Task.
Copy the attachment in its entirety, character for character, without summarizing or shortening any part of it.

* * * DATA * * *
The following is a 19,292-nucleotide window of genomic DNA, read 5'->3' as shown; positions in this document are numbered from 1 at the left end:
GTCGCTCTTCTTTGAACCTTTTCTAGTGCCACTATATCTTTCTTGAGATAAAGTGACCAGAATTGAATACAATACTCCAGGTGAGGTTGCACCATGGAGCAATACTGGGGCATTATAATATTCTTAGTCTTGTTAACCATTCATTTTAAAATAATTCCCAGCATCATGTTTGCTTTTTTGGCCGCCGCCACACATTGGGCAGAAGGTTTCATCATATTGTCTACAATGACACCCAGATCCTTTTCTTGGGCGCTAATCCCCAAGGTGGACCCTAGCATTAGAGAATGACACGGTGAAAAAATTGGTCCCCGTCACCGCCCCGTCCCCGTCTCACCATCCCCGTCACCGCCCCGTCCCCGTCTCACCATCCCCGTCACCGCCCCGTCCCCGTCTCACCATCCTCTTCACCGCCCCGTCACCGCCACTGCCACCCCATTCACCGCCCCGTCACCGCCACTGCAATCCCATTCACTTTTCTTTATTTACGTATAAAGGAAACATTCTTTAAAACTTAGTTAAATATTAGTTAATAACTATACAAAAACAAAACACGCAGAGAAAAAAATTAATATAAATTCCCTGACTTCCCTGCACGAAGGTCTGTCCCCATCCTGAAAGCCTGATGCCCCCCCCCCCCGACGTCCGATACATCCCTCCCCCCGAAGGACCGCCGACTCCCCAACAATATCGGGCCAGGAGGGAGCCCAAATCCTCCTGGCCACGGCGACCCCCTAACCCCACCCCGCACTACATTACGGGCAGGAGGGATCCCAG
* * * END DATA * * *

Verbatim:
The following is a 19,292-nucleotide window of genomic DNA, read 5'->3' as shown; positions in this document are numbered from 1 at the left end:
GTCGCTCTTCTTTGAACCTTTTCTAGTGCCACTATATCTTTCTTGAGATAAAGTGACCAGAATTGAATACAATACTCCAGGTGAGGTTGCACCATGGAGCAATACTGGGGCATTATAATATTCTTAGTCTTGTTAACCATTCATTTTAAAATAATTCCCAGCATCATGTTTGCTTTTTTGGCCGCCGCCACACATTGGGCAGAAGGTTTCATCATATTGTCTACAATGACACCCAGATCCTTTTCTTGGGCGCTAATCCCCAAGGTGGACCCTAGCATTAGAGAATGACACGGTGAAAAAATTGGTCCCCGTCACCGCCCCGTCCCCGTCTCACCATCCCCGTCACCGCCCCGTCCCCGTCTCACCATCCCCGTCACCGCCCCGTCCCCGTCTCACCATCCTCTTCACCGCCCCGTCACCGCCACTGCCACCCCATTCACCGCCCCGTCACCGCCACTGCAATCCCATTCACTTTTCTTTATTTACGTATAAAGGAAACATTCTTTAAAACTTAGTTAAATATTAGTTAATAACTATACAAAAACAAAACACGCAGAGAAAAAAATTAATATAAATTCCCTGACTTCCCTGCACGAAGGTCTGTCCCCATCCTGAAAGCCTGATGCCCCCCCCCCCCGACGTCCGATACATCCCTCCCCCCGAAGGACCGCCGACTCCCCAACAATATCGGGCCAGGAGGGAGCCCAAATCCTCCTGGCCACGGCGACCCCCTAACCCCACCCCGCACTACATTACGGGCAGGAGGGATCCCAG